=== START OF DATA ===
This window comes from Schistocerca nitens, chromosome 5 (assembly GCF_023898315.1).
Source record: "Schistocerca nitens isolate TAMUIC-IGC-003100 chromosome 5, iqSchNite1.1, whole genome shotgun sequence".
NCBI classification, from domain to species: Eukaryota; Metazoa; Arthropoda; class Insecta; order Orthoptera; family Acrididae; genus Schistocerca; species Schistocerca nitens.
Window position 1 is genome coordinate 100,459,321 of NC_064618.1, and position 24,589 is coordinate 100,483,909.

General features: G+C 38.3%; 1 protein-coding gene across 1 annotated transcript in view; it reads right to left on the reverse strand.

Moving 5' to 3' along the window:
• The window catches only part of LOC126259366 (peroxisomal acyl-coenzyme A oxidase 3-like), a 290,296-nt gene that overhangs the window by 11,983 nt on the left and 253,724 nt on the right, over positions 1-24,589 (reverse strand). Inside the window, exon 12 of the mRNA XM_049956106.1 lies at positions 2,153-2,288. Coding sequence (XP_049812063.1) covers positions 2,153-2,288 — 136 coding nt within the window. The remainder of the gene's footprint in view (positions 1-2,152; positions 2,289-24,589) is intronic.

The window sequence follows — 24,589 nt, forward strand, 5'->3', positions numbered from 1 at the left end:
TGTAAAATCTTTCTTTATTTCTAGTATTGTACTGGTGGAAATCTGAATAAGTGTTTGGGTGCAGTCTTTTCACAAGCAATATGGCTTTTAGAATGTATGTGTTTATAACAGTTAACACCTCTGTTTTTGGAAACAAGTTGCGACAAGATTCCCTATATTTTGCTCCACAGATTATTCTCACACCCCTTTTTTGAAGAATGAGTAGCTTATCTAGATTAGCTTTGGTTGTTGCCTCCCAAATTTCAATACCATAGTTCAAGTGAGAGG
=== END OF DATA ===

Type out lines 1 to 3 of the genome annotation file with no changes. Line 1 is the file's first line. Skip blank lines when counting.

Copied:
This window comes from Schistocerca nitens, chromosome 5 (assembly GCF_023898315.1).
Source record: "Schistocerca nitens isolate TAMUIC-IGC-003100 chromosome 5, iqSchNite1.1, whole genome shotgun sequence".
NCBI classification, from domain to species: Eukaryota; Metazoa; Arthropoda; class Insecta; order Orthoptera; family Acrididae; genus Schistocerca; species Schistocerca nitens.